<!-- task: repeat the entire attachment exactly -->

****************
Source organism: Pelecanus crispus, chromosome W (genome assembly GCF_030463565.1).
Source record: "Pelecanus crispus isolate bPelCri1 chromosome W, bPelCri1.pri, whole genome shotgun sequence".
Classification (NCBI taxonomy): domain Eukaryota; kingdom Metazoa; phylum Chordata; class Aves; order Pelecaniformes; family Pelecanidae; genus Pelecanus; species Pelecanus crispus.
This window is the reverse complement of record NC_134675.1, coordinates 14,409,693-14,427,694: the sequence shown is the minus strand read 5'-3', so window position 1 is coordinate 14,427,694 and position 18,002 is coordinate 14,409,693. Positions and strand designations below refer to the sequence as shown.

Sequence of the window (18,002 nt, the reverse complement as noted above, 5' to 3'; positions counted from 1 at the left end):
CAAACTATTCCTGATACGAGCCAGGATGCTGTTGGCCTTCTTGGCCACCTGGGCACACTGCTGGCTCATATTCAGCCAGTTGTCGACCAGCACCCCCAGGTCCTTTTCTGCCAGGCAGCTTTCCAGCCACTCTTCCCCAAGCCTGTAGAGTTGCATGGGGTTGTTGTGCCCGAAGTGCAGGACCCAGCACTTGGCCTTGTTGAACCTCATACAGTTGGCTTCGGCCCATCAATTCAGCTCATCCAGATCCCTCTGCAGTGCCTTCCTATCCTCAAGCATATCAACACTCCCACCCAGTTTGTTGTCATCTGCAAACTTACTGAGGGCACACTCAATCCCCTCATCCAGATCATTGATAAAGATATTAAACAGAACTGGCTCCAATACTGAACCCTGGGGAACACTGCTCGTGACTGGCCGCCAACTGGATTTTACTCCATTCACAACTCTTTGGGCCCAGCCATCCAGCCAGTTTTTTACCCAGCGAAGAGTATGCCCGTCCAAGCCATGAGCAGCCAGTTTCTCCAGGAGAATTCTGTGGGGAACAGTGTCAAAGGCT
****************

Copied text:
Source organism: Pelecanus crispus, chromosome W (genome assembly GCF_030463565.1).
Source record: "Pelecanus crispus isolate bPelCri1 chromosome W, bPelCri1.pri, whole genome shotgun sequence".
Classification (NCBI taxonomy): domain Eukaryota; kingdom Metazoa; phylum Chordata; class Aves; order Pelecaniformes; family Pelecanidae; genus Pelecanus; species Pelecanus crispus.
This window is the reverse complement of record NC_134675.1, coordinates 14,409,693-14,427,694: the sequence shown is the minus strand read 5'-3', so window position 1 is coordinate 14,427,694 and position 18,002 is coordinate 14,409,693. Positions and strand designations below refer to the sequence as shown.

Sequence of the window (18,002 nt, the reverse complement as noted above, 5' to 3'; positions counted from 1 at the left end):
CAAACTATTCCTGATACGAGCCAGGATGCTGTTGGCCTTCTTGGCCACCTGGGCACACTGCTGGCTCATATTCAGCCAGTTGTCGACCAGCACCCCCAGGTCCTTTTCTGCCAGGCAGCTTTCCAGCCACTCTTCCCCAAGCCTGTAGAGTTGCATGGGGTTGTTGTGCCCGAAGTGCAGGACCCAGCACTTGGCCTTGTTGAACCTCATACAGTTGGCTTCGGCCCATCAATTCAGCTCATCCAGATCCCTCTGCAGTGCCTTCCTATCCTCAAGCATATCAACACTCCCACCCAGTTTGTTGTCATCTGCAAACTTACTGAGGGCACACTCAATCCCCTCATCCAGATCATTGATAAAGATATTAAACAGAACTGGCTCCAATACTGAACCCTGGGGAACACTGCTCGTGACTGGCCGCCAACTGGATTTTACTCCATTCACAACTCTTTGGGCCCAGCCATCCAGCCAGTTTTTTACCCAGCGAAGAGTATGCCCGTCCAAGCCATGAGCAGCCAGTTTCTCCAGGAGAATTCTGTGGGGAACAGTGTCAAAGGCT